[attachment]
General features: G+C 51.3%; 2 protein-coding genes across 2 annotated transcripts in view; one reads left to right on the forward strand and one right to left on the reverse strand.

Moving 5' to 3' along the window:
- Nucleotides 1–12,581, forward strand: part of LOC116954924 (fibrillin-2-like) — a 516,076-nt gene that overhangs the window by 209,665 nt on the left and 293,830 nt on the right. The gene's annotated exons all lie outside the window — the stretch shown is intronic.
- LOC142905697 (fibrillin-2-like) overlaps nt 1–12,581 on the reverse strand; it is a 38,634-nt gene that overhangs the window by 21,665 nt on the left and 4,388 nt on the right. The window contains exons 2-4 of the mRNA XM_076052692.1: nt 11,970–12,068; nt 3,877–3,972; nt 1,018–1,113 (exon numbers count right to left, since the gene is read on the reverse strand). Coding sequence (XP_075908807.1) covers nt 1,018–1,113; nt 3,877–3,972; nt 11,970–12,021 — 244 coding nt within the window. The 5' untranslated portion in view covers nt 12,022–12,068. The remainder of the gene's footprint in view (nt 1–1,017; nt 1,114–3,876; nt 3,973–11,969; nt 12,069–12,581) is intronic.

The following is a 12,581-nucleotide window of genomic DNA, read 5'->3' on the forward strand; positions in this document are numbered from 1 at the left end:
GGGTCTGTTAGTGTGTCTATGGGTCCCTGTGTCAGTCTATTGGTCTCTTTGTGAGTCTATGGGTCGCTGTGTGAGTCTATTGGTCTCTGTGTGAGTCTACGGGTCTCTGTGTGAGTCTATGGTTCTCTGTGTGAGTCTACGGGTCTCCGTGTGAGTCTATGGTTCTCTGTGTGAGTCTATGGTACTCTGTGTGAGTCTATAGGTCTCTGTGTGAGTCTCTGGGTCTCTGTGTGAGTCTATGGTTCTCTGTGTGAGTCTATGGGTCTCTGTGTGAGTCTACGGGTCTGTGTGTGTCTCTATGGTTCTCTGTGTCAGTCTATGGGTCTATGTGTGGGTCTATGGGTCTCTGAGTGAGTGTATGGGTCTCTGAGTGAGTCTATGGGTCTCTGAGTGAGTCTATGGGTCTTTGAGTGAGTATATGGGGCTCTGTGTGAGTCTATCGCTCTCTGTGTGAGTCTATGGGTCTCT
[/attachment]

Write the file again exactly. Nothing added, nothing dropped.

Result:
General features: G+C 51.3%; 2 protein-coding genes across 2 annotated transcripts in view; one reads left to right on the forward strand and one right to left on the reverse strand.

Moving 5' to 3' along the window:
- Nucleotides 1–12,581, forward strand: part of LOC116954924 (fibrillin-2-like) — a 516,076-nt gene that overhangs the window by 209,665 nt on the left and 293,830 nt on the right. The gene's annotated exons all lie outside the window — the stretch shown is intronic.
- LOC142905697 (fibrillin-2-like) overlaps nt 1–12,581 on the reverse strand; it is a 38,634-nt gene that overhangs the window by 21,665 nt on the left and 4,388 nt on the right. The window contains exons 2-4 of the mRNA XM_076052692.1: nt 11,970–12,068; nt 3,877–3,972; nt 1,018–1,113 (exon numbers count right to left, since the gene is read on the reverse strand). Coding sequence (XP_075908807.1) covers nt 1,018–1,113; nt 3,877–3,972; nt 11,970–12,021 — 244 coding nt within the window. The 5' untranslated portion in view covers nt 12,022–12,068. The remainder of the gene's footprint in view (nt 1–1,017; nt 1,114–3,876; nt 3,973–11,969; nt 12,069–12,581) is intronic.

The following is a 12,581-nucleotide window of genomic DNA, read 5'->3' on the forward strand; positions in this document are numbered from 1 at the left end:
GGGTCTGTTAGTGTGTCTATGGGTCCCTGTGTCAGTCTATTGGTCTCTTTGTGAGTCTATGGGTCGCTGTGTGAGTCTATTGGTCTCTGTGTGAGTCTACGGGTCTCTGTGTGAGTCTATGGTTCTCTGTGTGAGTCTACGGGTCTCCGTGTGAGTCTATGGTTCTCTGTGTGAGTCTATGGTACTCTGTGTGAGTCTATAGGTCTCTGTGTGAGTCTCTGGGTCTCTGTGTGAGTCTATGGTTCTCTGTGTGAGTCTATGGGTCTCTGTGTGAGTCTACGGGTCTGTGTGTGTCTCTATGGTTCTCTGTGTCAGTCTATGGGTCTATGTGTGGGTCTATGGGTCTCTGAGTGAGTGTATGGGTCTCTGAGTGAGTCTATGGGTCTCTGAGTGAGTCTATGGGTCTTTGAGTGAGTATATGGGGCTCTGTGTGAGTCTATCGCTCTCTGTGTGAGTCTATGGGTCTCT